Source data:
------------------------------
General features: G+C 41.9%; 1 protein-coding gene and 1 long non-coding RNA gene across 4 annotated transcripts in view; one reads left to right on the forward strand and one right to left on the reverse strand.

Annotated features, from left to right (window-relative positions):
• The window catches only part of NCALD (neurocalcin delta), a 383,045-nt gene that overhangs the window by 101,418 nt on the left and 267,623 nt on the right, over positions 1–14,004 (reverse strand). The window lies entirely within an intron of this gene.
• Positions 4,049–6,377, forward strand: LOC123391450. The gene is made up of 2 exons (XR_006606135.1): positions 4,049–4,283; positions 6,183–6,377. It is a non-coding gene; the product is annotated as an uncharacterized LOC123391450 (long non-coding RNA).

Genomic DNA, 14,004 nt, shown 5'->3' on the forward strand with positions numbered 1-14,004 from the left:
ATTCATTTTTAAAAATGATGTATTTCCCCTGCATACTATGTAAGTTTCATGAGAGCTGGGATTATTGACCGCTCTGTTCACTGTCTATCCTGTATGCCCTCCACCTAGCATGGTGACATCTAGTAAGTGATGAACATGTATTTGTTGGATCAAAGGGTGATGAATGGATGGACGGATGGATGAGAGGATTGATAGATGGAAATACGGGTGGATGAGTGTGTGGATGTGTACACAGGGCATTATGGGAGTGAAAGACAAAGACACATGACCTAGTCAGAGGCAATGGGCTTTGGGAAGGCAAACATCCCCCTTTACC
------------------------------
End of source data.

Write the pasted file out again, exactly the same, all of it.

General features: G+C 41.9%; 1 protein-coding gene and 1 long non-coding RNA gene across 4 annotated transcripts in view; one reads left to right on the forward strand and one right to left on the reverse strand.

Annotated features, from left to right (window-relative positions):
• The window catches only part of NCALD (neurocalcin delta), a 383,045-nt gene that overhangs the window by 101,418 nt on the left and 267,623 nt on the right, over positions 1–14,004 (reverse strand). The window lies entirely within an intron of this gene.
• Positions 4,049–6,377, forward strand: LOC123391450. The gene is made up of 2 exons (XR_006606135.1): positions 4,049–4,283; positions 6,183–6,377. It is a non-coding gene; the product is annotated as an uncharacterized LOC123391450 (long non-coding RNA).

Genomic DNA, 14,004 nt, shown 5'->3' on the forward strand with positions numbered 1-14,004 from the left:
ATTCATTTTTAAAAATGATGTATTTCCCCTGCATACTATGTAAGTTTCATGAGAGCTGGGATTATTGACCGCTCTGTTCACTGTCTATCCTGTATGCCCTCCACCTAGCATGGTGACATCTAGTAAGTGATGAACATGTATTTGTTGGATCAAAGGGTGATGAATGGATGGACGGATGGATGAGAGGATTGATAGATGGAAATACGGGTGGATGAGTGTGTGGATGTGTACACAGGGCATTATGGGAGTGAAAGACAAAGACACATGACCTAGTCAGAGGCAATGGGCTTTGGGAAGGCAAACATCCCCCTTTACC